Liberia: Count the Liberian Banknotes and Reform Our Economy (Part 1)

Has the President of the Republic of Liberia, Mr. George Weah, addressed some of the discrepancies reported by the Kroll Investigating Team? The Kroll Investigating Team hired to audit the L$15B saga, as per the February 2019 report, stated that "... certain information provided by the CBL... contained inaccuracies and was incomplete... " Also, Kroll stated that it "... has identified discrepancies at every stage... " such as "... the movement of funds within and out of the CBL's vaults." It recommended that the Liberian government should reform managerial and its accounting system of the Central Bank of Liberia.

In my view, President Weah has performed the easy task by appointing Mr. Jolue Aloysius Tarlue as the Executive Governor-designate of the Central Bank of Liberia and constituted the Board of Directors of the Central Bank of Liberia. Additionally, he and the Liberian Lawmakers should institute measures to address the controversy of the banknotes, the rapid depreciation of our currency, and other budgetary issues.

Pertaining to the banknotes, Liberian officials state that the country should print L$35 billion banknotes because there is no money. Their statements are at variance with two different official Reports of the Central Bank. Liberian currency in circulation was L$19 billion on December 31, 2018, according to page #22 of the Audited Financial Statements of the Central Bank dated April 30, 2019.

Also, the second report of the Central Bank of Liberia (i.e., called Central Bank Annual Report) stated that Liberia had bank Liquidity of 38,956,700,000 and currency outside of the bank to be L$17,671,840,000. Yet, none of these figures in these two reports mean anything to the Liberian officials who insist that there is no money to pay employees. More so, how is it possible for the 2M of the L$500 banknotes to disappear between April of 2019 to October of 2019? Or what happened to the 26M L$100 banknotes and/or the 25M L$50 banknotes? Should we assume that poor residents were the depositors who withdrew the $19B from the commercial banks? I say no.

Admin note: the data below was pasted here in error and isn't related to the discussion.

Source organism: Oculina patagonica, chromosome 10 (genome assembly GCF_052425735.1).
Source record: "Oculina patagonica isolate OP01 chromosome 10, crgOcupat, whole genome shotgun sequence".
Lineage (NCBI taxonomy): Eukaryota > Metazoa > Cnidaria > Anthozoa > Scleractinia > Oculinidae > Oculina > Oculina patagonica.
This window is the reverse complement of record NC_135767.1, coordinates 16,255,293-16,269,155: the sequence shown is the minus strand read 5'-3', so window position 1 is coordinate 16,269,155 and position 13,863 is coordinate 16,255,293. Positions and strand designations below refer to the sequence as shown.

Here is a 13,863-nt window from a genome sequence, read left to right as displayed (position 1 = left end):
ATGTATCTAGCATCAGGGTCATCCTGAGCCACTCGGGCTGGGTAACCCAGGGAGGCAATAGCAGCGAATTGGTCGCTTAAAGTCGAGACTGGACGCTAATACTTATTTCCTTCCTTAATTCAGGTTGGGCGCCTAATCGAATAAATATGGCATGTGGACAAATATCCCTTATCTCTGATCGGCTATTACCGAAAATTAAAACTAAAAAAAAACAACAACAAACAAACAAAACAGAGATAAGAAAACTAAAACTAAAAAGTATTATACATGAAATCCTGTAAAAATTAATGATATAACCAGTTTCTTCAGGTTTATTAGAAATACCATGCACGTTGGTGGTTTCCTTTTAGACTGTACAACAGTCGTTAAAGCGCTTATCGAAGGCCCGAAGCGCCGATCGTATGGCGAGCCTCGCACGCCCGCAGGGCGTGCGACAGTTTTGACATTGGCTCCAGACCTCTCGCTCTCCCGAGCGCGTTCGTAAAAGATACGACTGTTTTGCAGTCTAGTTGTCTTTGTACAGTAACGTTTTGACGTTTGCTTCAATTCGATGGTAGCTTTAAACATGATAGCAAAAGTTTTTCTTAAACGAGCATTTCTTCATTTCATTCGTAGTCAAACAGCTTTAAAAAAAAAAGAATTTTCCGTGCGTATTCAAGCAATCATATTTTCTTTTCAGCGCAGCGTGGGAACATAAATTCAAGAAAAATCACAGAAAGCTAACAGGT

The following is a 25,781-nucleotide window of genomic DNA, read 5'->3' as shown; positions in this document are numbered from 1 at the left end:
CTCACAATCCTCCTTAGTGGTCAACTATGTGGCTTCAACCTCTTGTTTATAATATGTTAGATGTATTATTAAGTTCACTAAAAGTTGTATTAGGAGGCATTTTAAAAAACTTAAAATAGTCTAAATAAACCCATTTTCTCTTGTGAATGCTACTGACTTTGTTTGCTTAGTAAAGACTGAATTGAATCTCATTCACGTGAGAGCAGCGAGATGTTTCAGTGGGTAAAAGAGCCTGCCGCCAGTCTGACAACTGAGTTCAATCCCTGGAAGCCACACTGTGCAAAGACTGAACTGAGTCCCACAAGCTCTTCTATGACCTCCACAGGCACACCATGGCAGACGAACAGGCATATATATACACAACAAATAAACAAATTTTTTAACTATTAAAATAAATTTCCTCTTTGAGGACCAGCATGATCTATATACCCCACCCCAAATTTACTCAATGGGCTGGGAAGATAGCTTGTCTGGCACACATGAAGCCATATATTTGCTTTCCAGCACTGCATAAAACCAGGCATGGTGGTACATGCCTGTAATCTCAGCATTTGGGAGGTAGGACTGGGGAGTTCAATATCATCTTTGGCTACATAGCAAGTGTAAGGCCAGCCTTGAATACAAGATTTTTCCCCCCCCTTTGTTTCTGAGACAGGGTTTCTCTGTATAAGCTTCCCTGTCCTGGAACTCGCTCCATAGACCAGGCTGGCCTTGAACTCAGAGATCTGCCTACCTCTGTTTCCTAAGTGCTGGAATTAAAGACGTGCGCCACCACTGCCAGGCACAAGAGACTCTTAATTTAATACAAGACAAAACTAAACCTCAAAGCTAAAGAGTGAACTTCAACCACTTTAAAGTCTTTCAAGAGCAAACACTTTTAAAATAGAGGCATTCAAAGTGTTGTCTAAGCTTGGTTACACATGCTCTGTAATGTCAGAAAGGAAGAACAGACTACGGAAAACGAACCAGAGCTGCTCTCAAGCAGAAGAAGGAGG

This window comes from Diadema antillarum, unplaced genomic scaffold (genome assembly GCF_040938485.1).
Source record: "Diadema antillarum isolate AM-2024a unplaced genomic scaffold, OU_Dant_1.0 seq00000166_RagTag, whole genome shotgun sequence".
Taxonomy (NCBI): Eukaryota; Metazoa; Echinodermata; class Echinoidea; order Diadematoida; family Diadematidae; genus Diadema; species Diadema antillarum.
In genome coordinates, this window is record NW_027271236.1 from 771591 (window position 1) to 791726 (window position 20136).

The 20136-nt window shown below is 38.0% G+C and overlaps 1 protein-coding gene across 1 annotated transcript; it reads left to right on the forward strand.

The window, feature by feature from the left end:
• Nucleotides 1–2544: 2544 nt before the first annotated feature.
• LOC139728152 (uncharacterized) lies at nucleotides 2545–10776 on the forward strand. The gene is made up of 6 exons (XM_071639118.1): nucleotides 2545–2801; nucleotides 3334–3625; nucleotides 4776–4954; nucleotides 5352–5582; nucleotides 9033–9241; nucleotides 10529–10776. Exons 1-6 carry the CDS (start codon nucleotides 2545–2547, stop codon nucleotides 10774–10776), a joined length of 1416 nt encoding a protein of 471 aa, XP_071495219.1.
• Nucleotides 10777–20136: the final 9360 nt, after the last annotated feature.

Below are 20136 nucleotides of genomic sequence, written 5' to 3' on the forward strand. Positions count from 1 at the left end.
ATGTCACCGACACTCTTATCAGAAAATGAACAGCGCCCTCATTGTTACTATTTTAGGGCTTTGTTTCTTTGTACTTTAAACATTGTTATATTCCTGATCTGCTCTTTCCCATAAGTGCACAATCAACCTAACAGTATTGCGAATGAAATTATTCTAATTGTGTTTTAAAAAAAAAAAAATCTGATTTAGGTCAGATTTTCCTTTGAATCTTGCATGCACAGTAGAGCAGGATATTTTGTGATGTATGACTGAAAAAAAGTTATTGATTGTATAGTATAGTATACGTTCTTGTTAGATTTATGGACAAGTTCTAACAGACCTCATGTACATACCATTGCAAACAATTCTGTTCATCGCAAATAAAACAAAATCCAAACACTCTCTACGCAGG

Count the Liberian currency: A good accounting system requires an entity (i.e., in this case, Liberia) to perform perpetual inventory (i.e., relying on bookkeeping entries, journal, ledger, balance sheet, etc.) and periodic system (i.e., physical count of the inventory to determine the ending inventory). Therefore, the government should take a physical count of Liberia's banknotes of L$19 billion in circulation since the perpetual method is giving questionable results.

This exercise should include obtaining identification of large withdrawals from the nine commercial banks since the completion of the April 30, 2019 external audit. It should be implemented, even if a new contractor prints L$5 billion, L$10 billion, L$22 billion or L$35 billion. This is because stabilizing the Liberian currency is far beyond the issues of paying salaries. Liberia's economic system should reassure our foreign suppliers and manufacturers that Liberia's financial system is authentic and has adequate reserves to pay back loans borrowed by the government, commercial banks, or local entrepreneurs.

Add gold value to Liberia's Net International Foreign Exchange Reserves: President Weah should write and request the Liberian Lawmakers to authorize an agency to mine gold from non-licensed gold field/land and increase Liberia's Net International Foreign Exchange Reserves. The adding of gold values to our Net International Foreign Exchange Reserves should calm the fear of foreign suppliers who are informed that the Central Bank does not have money to refund or repay debt owed by local merchants. It is true that foreign banks do not pay interest income on gold deposited at their banks. However, gold values, which price is to hit $1,650 in 2020, can be exchanged and/or sold for values, which could increase our country's Net International Foreign Exchange Reserves, and by extension, reduce the prices of goods and services in Liberia.